That means in 70% of the data they analyzed — the vast majority — doctors were writing prescriptions for off-label use of drugs with minimal empirical evidence to support that prescription.

It is illegal for pharmaceutical companies to actively market their drugs for uses that they are not specifically approved for, but sales reps are allowed to tell doctors about published research that supports these off-label uses.

There are, however, clearly examples of the benefit of off-label prescribing.

Originally approved by the FDA to be used for treating pulmonary hypertension, doctors began noticing a common side effect of men who were taking the drug Sildenafil. They reported that their sex life had improved due to noticeable improvement in their ability to have an erection.

The world of erection impairment changed dramatically on March 27, 1998—the day the Food and Drug Administration approved the little blue pill. Viagra is used for treatment of erection impairment, now medically called erectile dysfunction (ED). Viagra took the U.S.—and the world—by storm. During its first month of availability, American doctors wrote more than 300,000 prescriptions, making Viagra the fastest-selling new drug in history. Within six months, repeat prescriptions were being written at the rate of 100,000 per month. Today, Viagra is one of the most successful drugs ever marketed. More than 10 million men have taken more than 125 million tablets. A class of drugs called beta-blockers, for example, was initially approved in the 1980s to treat high blood pressure. But researchers and doctors quickly theorized — and evidence mounted from subsequent studies — that beta-blockers (such as propranolol and metoprolol) would be effective against angina and heart attack.

Doctors began to prescribe beta-blockers “off-label”. They were right and it worked. The labeling of all beta-blockers now reflects their significant benefit for heart disease generally.

So what should you do when it seems that your doctor is suggesting, or prescribing, a drug for an “indication”, or treatment use, other than what that drug was approved for by the FDA? Talk with your doctor if you have concerns about any medicine or treatment, particularly if it may be off label. Here are several questions to ask:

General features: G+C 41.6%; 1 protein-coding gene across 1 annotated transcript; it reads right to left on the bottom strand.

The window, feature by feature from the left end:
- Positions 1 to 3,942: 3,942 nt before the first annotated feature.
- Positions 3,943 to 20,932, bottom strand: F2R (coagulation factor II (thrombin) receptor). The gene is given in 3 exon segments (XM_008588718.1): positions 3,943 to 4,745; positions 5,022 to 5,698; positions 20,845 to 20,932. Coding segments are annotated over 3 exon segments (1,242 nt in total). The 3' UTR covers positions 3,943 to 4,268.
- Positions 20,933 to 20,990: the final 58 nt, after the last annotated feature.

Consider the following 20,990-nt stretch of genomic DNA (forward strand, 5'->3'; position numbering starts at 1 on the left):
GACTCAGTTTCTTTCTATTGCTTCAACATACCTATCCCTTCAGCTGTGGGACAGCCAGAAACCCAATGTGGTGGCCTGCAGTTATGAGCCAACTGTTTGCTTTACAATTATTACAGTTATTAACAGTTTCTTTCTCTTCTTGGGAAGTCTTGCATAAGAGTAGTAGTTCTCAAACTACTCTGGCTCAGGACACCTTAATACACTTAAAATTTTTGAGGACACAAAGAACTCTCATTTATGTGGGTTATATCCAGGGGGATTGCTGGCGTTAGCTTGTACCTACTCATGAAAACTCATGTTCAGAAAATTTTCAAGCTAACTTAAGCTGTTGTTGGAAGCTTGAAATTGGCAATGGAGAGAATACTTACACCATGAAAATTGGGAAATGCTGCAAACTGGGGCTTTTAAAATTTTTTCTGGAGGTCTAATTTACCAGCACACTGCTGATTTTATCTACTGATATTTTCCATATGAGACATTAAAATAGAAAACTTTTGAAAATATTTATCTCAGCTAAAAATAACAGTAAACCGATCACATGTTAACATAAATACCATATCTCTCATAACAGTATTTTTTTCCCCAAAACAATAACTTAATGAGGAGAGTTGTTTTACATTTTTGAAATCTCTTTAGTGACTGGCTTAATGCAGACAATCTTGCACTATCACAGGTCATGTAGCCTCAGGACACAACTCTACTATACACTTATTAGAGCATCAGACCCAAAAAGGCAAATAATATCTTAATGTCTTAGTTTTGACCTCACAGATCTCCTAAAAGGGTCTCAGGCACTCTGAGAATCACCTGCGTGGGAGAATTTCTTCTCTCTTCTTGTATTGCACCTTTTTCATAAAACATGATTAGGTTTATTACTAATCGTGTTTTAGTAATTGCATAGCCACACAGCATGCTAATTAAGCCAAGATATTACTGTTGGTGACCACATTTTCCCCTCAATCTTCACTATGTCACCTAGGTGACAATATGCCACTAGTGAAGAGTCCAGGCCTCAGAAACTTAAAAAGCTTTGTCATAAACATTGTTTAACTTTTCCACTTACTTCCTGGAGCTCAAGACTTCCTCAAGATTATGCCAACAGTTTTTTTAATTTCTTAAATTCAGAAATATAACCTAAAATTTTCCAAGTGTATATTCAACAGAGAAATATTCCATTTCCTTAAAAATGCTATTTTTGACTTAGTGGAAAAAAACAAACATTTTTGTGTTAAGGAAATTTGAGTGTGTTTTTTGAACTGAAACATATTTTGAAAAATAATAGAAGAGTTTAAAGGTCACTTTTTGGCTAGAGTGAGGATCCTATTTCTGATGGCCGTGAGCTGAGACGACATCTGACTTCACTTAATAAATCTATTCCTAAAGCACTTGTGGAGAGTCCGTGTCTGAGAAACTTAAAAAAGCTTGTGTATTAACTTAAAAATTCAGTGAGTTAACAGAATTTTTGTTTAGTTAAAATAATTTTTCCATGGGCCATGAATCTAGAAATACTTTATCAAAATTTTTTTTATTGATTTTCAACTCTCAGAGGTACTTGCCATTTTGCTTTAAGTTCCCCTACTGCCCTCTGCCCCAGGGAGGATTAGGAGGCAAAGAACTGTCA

• Is this the approved use of the medicine? You may not know if the use is off label. This question can help you start the conversation with your doctor about your medicines.
  • Is the off-label use of this drug likely to be more effective than one approved to treat my illness? This is important because the off-label drug may not be as well tested for your condition.
  • What evidence shows that this off-label drug can treat my condition?
  • What are the risks and benefits of off-label treatment with this drug? Will my health insurance cover off-label treatment with this drug?

Critics say that off-label drug prescribing can amount to an uncontrolled experiment, and that not only do most patients not know when a drug is being prescribed for a condition for which it has not been approved, neither do most doctors.

Off-label drug use is sometimes necessary – in cases of last resort where all other approved drugs have failed.

Whatever you decide, it is important that you make an informed decision. That’s why I do what I do.

Remember, I’m not a doctor. I just sound like one.

Take good care of yourself and live the best life possible.

 

This column is written for informational use only. It should not take the place of advice from your doctor or healthcare provider.

Glenn Ellis is a Health Advocacy Communications Specialist and author of, Which Doctor? He writes a national column, provides media commentary, and lectures on relevant health issues.

For more info: www.glennellis.com